Mark Stephens Yoga Blog
These writings are informal reflections on practicing and teaching yoga. Click on any title to read the entire piece.
Shiva is usually represented in Indian iconography as immersed in deep meditation or dancing the Tandava upon the demon of ignorance in his manifestation of Nataraja, the lord of the dance (Zimmer 1972, 151–157). As an ancient form of magic, dancing induces trance, ecstasy, and self-realization. Shiva manifests in the form of Nataraja to gather and project his frantic,
Reminding students of the essence of hatha yogaas a practice of balanced integration of effort and ease is a powerful starting point for making yoga more transformational, especially as students begin to explore and discover how the practice can play with the apparent polarities of life. Although typically reduced to “physical yoga,” the term hatha is made from the syllables ha and tha, which respectively signify the solar
The verbal root as in asana includes the idea of ritual, a set of actions with symbolic significance that we can tie into practice to highlight certain areas of personal, emotional, spiritual, social, and ecological experience. When teaching yoga, you can accentuate these ties by emphasizing the symbolism expressed in different parts of the practice.
Your voice and use of language are invaluable teaching tools. Considered from a chakra perspective, the voice manifests through the vishuddha chakra, which opens with ease and clarity when the body is grounded, the creative juices flowing, the willful center strong yet supple, the heart open, and the mind clear. How you speak as a teacher thus reflects where you are in your life, skills, and knowledge. Building from this natural foundation, there are several elements of voice to consider.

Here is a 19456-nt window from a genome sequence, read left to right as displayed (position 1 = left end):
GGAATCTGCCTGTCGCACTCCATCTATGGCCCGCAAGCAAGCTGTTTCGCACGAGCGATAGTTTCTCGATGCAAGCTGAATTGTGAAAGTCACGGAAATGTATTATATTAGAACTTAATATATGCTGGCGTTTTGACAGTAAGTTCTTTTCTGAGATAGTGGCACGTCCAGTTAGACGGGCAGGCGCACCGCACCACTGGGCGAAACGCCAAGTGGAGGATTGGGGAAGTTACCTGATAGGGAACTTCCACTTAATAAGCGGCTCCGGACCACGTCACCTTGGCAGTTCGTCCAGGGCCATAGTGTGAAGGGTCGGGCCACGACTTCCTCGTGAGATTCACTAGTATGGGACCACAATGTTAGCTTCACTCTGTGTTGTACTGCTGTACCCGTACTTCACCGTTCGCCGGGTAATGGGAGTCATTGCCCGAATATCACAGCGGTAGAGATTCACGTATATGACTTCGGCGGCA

Pada bandha, the energetic awakening of the feet through the stirrup-like effect of contracting the tibialis posterior and peroneus longus muscles on the lower leg, can be intimately related to the activation of mula bandha and uddiyana bandha. The fascial attachments of these two muscles interweave with those of the hip adductors, which have origins in and around the ischial tuberosities (the sitting bones). The sitting bones are the lateral aspects of the perineum, with the pubic symphysis at the front and the coccyx at the back. The front half of this diamond is the urogenital triangle,
Some movements involving voluntary muscle contraction happen automatically as a reflexive response to intended movements or external stimulation. Here the body is acting before you can think about it. When a muscle contracts in response to stretching within the muscle, this is called a stretch reflex. With eccentric contraction—for example, the hamstrings while folding forward into Uttanasana—it is easy to generate a stretch reflex. In folding forward we ideally relax the hamstrings, allowing them to stretch more easily.
Most people are first drawn into the practice to reduce stress, develop flexibility, heal a physical or emotional injury, explore new social connections, or pursue physical fitness. But once in the practice, connecting body-breath-mind, something starts to happen. Students begin to experience a clearer self-awareness, a sense of being more fully alive; they feel better, more in balance, more conscious, clearer.
Teaching yoga is an extension of practicing yoga. Whether you are just stepping onto the teaching path or have spent many years there maturing into a mentor teacher, as you practice so you discover anew the essence of yoga as a tool for self-transformation. Like in the practice, in teaching there are unlimited opportunities for seeing more clearly, feeling more fully, and living more happily. Teaching is also an extension of your larger life, for how you live is expressed in your teaching. Com
Virabhadra—the fierce spiritual warrior. When Shiva’s consort Shakti was killed by the chief of the gods, Daksha, Shiva tore out his hair in grief and anger, creating the fierce warrior Virabhadra from his locks. With a thousand arms, three burning eyes, and fiery hair, Virabhadra wore a garland of skulls and carried many terrifying weapons. Bowing at Shiva’s feet and asking his will, Virabhadra was directed by Shiva to lead his army against Daksha to avenge Shakti’s death, which he did with immediate success.
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